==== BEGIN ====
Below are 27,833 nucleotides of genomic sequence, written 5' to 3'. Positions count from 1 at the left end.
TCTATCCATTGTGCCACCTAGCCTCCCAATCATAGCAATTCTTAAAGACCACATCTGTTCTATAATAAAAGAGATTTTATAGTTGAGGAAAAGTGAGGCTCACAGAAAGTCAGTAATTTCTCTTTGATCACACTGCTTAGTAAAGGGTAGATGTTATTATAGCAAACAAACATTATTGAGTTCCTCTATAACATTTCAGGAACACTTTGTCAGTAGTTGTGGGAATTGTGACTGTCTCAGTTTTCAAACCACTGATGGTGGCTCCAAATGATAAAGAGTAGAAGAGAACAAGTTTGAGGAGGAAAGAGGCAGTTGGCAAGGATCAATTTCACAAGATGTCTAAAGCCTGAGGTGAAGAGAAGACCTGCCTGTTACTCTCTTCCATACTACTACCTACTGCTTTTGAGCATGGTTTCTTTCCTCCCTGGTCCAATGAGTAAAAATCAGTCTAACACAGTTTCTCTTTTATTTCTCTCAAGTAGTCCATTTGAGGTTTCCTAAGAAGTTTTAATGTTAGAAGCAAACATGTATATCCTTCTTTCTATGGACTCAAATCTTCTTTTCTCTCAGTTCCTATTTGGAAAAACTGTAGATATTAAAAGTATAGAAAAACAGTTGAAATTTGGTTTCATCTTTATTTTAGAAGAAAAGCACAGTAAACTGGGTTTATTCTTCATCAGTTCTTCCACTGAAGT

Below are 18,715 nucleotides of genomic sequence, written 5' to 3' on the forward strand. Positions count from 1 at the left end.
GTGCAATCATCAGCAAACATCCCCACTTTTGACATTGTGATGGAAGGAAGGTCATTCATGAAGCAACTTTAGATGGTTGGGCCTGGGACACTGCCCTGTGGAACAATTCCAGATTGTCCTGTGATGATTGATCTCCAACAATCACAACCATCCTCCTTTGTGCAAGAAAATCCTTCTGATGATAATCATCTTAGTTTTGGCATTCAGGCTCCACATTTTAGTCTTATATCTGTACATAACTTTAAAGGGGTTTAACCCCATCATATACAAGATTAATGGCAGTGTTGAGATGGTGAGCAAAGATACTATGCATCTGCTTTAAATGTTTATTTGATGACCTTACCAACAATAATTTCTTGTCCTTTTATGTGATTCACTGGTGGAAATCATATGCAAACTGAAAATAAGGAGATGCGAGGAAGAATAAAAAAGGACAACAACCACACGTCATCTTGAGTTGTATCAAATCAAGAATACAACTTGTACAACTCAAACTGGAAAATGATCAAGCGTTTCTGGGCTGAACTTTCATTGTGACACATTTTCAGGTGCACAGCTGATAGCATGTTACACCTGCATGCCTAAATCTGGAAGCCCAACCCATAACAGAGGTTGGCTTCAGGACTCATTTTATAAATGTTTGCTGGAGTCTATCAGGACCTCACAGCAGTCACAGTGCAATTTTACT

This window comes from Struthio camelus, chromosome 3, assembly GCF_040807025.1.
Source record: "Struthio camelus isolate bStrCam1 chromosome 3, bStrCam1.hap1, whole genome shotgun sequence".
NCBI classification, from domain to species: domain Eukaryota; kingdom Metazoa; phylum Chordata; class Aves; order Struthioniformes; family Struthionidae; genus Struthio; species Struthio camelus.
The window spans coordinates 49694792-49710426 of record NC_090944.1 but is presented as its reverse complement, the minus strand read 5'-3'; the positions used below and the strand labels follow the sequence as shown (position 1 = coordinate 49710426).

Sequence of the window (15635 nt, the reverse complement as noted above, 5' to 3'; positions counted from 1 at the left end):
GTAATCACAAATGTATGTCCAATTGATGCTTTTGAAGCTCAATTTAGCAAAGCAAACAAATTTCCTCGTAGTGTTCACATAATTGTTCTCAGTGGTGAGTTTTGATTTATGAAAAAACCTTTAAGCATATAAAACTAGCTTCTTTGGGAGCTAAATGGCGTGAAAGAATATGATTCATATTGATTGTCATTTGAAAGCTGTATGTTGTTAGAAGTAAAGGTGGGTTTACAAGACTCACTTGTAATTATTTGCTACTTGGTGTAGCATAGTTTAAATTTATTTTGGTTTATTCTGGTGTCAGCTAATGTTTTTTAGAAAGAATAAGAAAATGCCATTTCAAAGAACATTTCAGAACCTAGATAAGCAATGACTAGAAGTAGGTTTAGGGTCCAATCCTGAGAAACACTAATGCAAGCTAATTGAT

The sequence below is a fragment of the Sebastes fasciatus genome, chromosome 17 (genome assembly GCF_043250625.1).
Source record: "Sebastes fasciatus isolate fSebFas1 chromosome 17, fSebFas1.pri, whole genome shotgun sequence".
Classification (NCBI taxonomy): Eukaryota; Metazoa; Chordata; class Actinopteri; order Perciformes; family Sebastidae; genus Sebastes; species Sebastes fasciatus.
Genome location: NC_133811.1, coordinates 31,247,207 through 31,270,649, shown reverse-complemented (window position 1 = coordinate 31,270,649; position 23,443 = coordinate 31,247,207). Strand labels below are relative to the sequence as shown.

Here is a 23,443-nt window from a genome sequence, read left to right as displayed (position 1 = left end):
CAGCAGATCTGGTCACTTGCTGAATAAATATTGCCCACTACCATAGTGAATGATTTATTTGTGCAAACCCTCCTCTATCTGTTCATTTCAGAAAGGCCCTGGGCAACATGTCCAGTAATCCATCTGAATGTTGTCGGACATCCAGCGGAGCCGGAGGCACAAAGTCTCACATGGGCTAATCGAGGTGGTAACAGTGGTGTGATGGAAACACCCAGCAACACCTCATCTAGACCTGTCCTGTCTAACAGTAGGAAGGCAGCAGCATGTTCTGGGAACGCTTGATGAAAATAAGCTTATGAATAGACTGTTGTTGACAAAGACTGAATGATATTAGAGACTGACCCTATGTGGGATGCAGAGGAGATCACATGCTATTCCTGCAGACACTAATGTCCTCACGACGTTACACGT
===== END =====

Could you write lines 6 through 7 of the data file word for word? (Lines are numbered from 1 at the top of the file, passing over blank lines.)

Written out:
Source record: "Struthio camelus isolate bStrCam1 chromosome 3, bStrCam1.hap1, whole genome shotgun sequence".
NCBI classification, from domain to species: domain Eukaryota; kingdom Metazoa; phylum Chordata; class Aves; order Struthioniformes; family Struthionidae; genus Struthio; species Struthio camelus.